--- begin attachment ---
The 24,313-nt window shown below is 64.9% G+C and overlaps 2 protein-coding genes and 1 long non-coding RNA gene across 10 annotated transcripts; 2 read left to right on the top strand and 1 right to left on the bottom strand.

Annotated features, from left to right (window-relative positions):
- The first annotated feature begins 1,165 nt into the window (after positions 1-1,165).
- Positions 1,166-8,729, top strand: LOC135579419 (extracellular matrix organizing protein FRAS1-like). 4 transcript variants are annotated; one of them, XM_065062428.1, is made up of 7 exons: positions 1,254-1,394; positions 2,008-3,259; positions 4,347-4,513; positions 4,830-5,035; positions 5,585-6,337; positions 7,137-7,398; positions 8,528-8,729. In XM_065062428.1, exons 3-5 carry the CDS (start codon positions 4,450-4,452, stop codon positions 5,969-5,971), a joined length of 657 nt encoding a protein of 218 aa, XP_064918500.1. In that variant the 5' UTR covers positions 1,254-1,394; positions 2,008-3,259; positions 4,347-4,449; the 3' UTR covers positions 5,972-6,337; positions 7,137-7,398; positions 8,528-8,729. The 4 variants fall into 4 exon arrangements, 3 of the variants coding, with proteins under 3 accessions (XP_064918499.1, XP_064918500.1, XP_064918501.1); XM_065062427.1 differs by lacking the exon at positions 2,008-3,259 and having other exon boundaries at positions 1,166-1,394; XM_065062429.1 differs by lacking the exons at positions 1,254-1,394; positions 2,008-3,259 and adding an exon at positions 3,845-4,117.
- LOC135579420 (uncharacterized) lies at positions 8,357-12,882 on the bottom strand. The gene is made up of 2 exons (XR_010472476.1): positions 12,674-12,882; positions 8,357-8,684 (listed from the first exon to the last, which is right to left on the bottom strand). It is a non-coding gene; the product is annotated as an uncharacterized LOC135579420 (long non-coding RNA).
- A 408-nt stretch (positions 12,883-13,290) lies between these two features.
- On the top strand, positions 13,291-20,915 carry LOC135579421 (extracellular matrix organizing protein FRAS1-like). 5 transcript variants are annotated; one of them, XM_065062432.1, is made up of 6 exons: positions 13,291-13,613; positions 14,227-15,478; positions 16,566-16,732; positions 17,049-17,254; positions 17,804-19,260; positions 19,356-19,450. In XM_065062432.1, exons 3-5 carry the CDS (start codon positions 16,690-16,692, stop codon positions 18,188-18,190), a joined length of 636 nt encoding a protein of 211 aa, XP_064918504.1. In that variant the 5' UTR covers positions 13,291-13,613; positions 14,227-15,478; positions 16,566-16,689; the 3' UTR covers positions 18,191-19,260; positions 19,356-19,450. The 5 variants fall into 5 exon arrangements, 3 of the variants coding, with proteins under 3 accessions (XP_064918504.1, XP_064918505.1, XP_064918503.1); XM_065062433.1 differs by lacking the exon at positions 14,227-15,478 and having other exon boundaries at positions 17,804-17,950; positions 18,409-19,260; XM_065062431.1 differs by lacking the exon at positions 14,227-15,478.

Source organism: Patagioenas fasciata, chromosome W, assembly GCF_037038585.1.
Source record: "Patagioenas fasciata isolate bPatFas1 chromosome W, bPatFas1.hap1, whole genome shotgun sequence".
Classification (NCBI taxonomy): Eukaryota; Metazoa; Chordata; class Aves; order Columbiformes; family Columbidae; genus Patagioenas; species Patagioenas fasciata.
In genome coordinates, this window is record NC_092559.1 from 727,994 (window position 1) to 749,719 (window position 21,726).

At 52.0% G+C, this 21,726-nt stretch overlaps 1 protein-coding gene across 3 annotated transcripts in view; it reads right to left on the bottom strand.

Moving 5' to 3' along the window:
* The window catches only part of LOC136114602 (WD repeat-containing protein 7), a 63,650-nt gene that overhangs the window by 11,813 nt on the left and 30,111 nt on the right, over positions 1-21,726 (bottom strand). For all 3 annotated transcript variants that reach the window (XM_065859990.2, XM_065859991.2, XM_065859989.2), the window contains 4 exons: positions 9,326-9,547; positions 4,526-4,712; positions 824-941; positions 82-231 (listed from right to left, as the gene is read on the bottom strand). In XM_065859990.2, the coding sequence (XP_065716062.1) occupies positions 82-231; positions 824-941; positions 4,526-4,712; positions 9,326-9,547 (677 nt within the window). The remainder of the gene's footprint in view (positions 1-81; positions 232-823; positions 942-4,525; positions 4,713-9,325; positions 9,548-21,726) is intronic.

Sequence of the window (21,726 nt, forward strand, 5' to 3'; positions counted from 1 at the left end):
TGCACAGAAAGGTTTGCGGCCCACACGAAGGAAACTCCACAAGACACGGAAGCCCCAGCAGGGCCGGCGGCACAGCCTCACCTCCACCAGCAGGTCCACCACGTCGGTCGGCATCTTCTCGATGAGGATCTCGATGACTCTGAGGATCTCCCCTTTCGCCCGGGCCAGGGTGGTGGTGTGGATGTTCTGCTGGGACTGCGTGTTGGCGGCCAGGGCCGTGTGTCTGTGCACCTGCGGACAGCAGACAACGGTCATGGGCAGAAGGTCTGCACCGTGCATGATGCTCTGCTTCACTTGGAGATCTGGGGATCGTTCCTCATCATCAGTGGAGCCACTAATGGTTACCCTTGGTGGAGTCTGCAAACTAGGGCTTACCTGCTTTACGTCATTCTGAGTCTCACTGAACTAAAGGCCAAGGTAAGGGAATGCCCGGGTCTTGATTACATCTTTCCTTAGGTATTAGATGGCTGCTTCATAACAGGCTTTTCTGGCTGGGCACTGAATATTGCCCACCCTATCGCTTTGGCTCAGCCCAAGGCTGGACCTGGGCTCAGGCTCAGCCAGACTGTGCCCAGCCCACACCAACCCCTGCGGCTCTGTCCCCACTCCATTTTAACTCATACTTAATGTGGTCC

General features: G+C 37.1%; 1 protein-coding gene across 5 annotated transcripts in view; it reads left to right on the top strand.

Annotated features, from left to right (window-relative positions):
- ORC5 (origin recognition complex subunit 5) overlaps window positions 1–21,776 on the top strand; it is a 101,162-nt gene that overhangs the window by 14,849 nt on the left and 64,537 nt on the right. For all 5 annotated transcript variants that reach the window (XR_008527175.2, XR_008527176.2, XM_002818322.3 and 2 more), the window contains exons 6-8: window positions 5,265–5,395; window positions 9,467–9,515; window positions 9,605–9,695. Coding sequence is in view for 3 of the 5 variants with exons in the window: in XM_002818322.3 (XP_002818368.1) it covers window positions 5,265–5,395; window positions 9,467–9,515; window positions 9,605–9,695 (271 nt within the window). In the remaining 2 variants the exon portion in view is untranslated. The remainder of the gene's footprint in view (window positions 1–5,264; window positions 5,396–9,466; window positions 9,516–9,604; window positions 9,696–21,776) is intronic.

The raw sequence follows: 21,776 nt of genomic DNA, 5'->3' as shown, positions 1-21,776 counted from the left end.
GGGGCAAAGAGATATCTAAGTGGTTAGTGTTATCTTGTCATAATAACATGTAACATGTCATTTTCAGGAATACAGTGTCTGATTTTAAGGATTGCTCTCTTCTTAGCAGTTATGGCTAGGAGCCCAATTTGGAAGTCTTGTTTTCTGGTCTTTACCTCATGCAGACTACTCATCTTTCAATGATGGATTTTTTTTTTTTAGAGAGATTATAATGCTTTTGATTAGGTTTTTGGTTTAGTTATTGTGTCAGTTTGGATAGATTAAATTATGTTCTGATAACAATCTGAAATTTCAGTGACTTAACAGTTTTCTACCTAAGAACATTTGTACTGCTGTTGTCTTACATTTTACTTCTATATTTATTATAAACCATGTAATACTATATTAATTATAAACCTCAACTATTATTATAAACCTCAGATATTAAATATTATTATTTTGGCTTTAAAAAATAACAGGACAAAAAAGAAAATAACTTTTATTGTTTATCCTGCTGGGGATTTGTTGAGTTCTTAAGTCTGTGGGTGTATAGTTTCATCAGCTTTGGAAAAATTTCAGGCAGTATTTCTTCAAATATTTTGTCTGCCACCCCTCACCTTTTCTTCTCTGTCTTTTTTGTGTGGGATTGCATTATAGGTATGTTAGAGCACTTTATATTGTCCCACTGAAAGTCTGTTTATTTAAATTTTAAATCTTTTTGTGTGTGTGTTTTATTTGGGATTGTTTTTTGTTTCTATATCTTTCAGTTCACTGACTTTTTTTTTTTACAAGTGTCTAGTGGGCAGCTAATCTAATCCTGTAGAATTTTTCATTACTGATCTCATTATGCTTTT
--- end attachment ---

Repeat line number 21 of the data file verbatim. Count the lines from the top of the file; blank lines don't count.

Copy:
GGGGCAAAGAGATATCTAAGTGGTTAGTGTTATCTTGTCATAATAACATGTAACATGTCATTTTCAGGAATACAGTGTCTGATTTTAAGGATTGCTCTCTTCTTAGCAGTTATGGCTAGGAGCCCAATTTGGAAGTCTTGTTTTCTGGTCTTTACCTCATGCAGACTACTCATCTTTCAATGATGGATTTTTTTTTTTTAGAGAGATTATAATGCTTTTGATTAGGTTTTTGGTTTAGTTATTGTGTCAGTTTGGATAGATTAAATTATGTTCTGATAACAATCTGAAATTTCAGTGACTTAACAGTTTTCTACCTAAGAACATTTGTACTGCTGTTGTCTTACATTTTACTTCTATATTTATTATAAACCATGTAATACTATATTAATTATAAACCTCAACTATTATTATAAACCTCAGATATTAAATATTATTATTTTGGCTTTAAAAAATAACAGGACAAAAAAGAAAATAACTTTTATTGTTTATCCTGCTGGGGATTTGTTGAGTTCTTAAGTCTGTGGGTGTATAGTTTCATCAGCTTTGGAAAAATTTCAGGCAGTATTTCTTCAAATATTTTGTCTGCCACCCCTCACCTTTTCTTCTCTGTCTTTTTTGTGTGGGATTGCATTATAGGTATGTTAGAGCACTTTATATTGTCCCACTGAAAGTCTGTTTATTTAAATTTTAAATCTTTTTGTGTGTGTGTTTTATTTGGGATTGTTTTTTGTTTCTATATCTTTCAGTTCACTGACTTTTTTTTTTTACAAGTGTCTAGTGGGCAGCTAATCTAATCCTGTAGAATTTTTCATTACTGATCTCATTATGCTTTT